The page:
AN OUTSTANDING COPY
Urbis Romae topographiaRome, Valerio and Luigi Dorico, 1544
FIRST ILLUSTRATED EDITION. Folio. pp. (xii) 122 (ii). Italic letter, little Roman or Greek. 23 superb full- and half-page woodcut ancient monuments, statues, building plans and a double-page map of Rome signed by G.B. Palatino, large woodcut printer’s device to last, decorated initials. All edges untrimmed, slight yellowing, very light water stain to outer edge of first six ll. and last gathering, minor paper flaw to outer edge of F6, two rust marks on last four ll. An extremely good, fresh copy, on thick, high-quality paper, in contemporary limp vellum, lacking ties, two small repairs, couple of worm holes and a ms. circle to upper cover, small burn to lower, early ms. ‘80’ to spine, C19 armorial Nordkirchen bookplate to front pastedown.
A fine copy of the first illustrated edition of this most important early guide to Rome—‘rare’ (Brunet). Bartolomeo Marliani (1488-1566) was a humanist, archaeologist and antiquary. First published in 1534 as ‘Antiquae Romae topographia’, this is his most famous work. This edition was dedicated to Francis I, and remained the standard reference for the topography of ancient Rome to the C18. Rabelais had planned to write a similar description of ancient Rome, a project eventually aborted; he contributed instead to Marliani’s, ‘offering his knowledge, and checking classical quotations and inscriptions’ (McGowan, 36). In peripatetic fashion, the work leads the reader around the remains of the ancient city, illustrating side by side its ruins and lost buildings. It discusses, in brief sections, temples, private and state buildings, arches, sepulchres, basilicae, baths, bridges, roads and aqueducts, but also statues and columns, often reproducing epigraphic inscriptions, and with the help of 23 woodcuts, here in strong, clean impression. The handsomely illustrated statues of the ‘Lupa Capitolina’ and the Laocöon are remarkable, this depiction being ‘one of the earliest known’ (Fowler). Marliani’s identification of the original location of the Foro Romano was harshly criticised by the architect Pirro Ligorio, whose (incorrect) theory eventually prevailed. ‘Topographia’ epitomized a growing ‘confluence of interest among scholars and architects who were pursuing a common goal, the graphic preservation of Roman antiquity’—a feat previously attempted, among others, by Serlio in ‘Terzo libro’ and Raphael, in a short-lived project begun just before his death (Maier, 8). The large, important map of Rome is beautifully executed by the celebrated calligrapher Giovanni Battista Palatino (1515-75). Following the ‘ichnographic’ technique defined by Vitruvius, current among architects but little known to the wider readership, it portrays jointly natural and human topography, rendering buildings as plans, specifying the thickness of walls and columns, and, through fine hatching, the relative height of the hills—all to scale (Maier, 6). A fresh, clean copy of this important work for the early modern rediscovery of ancient Rome.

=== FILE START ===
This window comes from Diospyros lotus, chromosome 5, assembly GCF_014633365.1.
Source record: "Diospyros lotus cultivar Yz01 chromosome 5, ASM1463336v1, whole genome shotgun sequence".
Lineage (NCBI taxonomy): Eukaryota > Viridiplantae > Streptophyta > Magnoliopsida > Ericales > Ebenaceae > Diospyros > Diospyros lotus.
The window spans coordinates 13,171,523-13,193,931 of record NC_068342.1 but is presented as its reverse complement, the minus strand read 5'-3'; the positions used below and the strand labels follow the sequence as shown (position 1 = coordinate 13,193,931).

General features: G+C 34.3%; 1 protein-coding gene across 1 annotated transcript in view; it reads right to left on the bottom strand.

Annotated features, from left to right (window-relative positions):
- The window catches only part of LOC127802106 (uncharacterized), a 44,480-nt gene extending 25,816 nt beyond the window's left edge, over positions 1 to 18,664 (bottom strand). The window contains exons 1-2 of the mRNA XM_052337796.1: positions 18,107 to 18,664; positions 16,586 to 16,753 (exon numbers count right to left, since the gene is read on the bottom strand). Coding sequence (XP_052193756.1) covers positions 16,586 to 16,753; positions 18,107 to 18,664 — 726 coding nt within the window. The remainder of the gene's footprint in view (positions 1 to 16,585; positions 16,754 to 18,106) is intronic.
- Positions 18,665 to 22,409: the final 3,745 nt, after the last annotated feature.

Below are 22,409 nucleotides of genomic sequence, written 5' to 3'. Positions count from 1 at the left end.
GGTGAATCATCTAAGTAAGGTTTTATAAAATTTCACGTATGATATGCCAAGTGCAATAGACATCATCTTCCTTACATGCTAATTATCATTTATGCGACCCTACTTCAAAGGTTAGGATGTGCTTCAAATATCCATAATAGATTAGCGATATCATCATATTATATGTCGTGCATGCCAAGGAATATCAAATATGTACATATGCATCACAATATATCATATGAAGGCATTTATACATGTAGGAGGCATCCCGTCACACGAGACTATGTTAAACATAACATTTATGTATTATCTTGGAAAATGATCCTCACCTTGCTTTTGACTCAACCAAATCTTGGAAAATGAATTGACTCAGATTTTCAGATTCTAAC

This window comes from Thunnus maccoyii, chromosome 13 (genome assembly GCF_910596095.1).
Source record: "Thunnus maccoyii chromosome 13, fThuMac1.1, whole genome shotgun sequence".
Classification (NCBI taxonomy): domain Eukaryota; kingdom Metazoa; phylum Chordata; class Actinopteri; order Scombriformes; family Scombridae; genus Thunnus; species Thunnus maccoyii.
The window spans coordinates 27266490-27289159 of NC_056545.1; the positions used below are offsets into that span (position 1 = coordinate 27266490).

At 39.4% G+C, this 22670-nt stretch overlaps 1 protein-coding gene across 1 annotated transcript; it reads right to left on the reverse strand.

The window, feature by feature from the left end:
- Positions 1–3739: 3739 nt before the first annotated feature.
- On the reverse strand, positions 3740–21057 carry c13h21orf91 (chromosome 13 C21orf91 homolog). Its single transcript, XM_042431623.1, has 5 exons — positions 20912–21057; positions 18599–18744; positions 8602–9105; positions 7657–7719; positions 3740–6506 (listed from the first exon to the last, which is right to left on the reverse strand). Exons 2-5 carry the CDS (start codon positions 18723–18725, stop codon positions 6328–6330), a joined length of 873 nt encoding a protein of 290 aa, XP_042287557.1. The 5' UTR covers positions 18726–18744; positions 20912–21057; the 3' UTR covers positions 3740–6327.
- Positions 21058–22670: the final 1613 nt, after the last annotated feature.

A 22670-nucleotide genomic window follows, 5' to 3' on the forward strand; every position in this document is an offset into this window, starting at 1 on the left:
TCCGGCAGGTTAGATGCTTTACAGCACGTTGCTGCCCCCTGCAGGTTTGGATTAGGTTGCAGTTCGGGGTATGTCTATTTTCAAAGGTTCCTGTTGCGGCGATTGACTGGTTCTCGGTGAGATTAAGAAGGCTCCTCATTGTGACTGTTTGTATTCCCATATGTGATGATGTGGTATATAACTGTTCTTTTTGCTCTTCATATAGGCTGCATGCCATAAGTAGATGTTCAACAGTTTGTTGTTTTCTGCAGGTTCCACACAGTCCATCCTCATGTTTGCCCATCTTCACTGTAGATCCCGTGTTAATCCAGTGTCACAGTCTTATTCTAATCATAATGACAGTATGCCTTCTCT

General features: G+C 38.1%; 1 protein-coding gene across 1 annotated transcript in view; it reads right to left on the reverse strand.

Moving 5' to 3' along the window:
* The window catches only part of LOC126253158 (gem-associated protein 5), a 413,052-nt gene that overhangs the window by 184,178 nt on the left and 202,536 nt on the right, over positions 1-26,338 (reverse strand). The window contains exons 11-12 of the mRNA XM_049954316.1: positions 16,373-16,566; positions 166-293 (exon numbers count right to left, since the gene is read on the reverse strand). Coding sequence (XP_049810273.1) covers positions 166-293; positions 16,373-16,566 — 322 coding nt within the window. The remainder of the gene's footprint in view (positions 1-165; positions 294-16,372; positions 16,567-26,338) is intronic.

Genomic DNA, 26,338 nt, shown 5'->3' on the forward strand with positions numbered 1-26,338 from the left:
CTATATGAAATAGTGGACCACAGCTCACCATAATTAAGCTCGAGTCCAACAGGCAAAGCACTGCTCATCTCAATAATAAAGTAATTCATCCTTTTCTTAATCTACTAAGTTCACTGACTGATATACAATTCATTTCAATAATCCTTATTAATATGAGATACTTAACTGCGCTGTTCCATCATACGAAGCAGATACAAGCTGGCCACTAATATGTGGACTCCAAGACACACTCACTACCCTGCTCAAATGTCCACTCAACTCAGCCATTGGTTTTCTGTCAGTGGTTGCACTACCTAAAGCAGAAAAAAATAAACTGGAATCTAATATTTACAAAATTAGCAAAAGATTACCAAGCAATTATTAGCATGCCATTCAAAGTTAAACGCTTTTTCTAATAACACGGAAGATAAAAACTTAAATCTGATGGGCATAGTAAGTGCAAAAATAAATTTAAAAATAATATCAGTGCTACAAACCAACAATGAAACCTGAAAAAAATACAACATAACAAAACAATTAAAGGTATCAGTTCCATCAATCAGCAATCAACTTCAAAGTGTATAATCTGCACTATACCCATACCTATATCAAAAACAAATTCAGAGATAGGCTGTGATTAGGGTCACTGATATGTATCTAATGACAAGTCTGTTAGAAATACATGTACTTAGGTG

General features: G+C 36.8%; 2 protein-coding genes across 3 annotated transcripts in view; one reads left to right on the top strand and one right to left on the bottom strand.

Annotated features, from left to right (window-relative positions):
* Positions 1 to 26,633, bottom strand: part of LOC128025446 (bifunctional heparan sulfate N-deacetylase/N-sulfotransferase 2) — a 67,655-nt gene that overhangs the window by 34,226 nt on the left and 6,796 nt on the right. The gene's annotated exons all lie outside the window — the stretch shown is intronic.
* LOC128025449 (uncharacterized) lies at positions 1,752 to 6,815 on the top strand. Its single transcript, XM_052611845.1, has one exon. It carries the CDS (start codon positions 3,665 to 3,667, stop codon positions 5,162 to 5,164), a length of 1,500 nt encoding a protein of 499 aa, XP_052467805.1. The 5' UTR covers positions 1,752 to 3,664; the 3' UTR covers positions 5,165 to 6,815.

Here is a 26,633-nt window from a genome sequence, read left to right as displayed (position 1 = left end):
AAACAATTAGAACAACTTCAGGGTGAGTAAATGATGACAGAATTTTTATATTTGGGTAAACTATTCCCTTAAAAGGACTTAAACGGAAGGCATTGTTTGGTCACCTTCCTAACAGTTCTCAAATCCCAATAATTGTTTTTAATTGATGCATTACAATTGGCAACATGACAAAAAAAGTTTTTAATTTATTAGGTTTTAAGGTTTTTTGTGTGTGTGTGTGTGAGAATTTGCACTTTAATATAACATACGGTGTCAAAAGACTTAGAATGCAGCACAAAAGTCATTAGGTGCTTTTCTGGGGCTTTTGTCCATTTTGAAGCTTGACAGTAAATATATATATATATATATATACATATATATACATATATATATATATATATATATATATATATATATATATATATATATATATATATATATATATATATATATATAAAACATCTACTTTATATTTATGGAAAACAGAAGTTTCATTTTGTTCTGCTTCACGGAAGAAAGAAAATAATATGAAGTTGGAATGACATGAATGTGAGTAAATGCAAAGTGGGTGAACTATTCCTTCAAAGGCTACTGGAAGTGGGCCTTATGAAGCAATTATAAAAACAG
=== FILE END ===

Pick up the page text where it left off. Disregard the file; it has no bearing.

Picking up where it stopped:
The Nordkirchen Library was located in the castle of the Dukes of Arenberg, built in the early C18 and known as the ‘Versailles of Wesphalia’. One of the richest of its time, the library comprised very rare, sometimes unrecorded mss, incunabula and early books. The collection was sold in Brussels in 1951, when it was first revealed to the wider public, becoming a major event for bibliophiles worldwide.Schudt 605; Mortimer, Harvard It. C16, 284; Fowler 189; Brunet III, 1437; Berlin Cat. 1831. Not in Sander. J. Maier, ‘Mapping Past and Present’, Imago Mundi 59 (2017), 1-23; M. McGowan, The Vision of Rome in Late Renaissance France (2000).